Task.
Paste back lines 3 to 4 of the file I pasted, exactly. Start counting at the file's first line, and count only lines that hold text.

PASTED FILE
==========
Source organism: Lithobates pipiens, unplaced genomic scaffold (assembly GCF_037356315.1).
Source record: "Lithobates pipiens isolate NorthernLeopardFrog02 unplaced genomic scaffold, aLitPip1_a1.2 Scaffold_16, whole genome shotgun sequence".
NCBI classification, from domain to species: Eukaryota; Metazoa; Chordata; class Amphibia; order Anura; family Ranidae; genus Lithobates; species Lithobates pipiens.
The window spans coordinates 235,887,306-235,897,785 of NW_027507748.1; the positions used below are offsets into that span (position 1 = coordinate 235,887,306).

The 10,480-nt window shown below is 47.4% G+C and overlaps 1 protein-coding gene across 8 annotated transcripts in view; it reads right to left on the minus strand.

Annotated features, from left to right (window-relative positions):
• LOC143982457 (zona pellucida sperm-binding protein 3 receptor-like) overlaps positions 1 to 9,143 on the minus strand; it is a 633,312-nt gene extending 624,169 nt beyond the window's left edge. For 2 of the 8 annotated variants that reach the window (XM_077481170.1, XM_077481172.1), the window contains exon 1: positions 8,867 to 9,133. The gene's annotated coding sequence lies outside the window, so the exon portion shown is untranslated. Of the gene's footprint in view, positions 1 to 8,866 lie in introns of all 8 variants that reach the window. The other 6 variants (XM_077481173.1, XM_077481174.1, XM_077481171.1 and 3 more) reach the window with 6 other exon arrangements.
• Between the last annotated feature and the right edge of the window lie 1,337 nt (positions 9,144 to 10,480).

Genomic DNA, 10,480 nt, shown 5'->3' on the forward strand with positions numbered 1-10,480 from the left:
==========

NCBI classification, from domain to species: Eukaryota; Metazoa; Chordata; class Amphibia; order Anura; family Ranidae; genus Lithobates; species Lithobates pipiens.
The window spans coordinates 235,887,306-235,897,785 of NW_027507748.1; the positions used below are offsets into that span (position 1 = coordinate 235,887,306).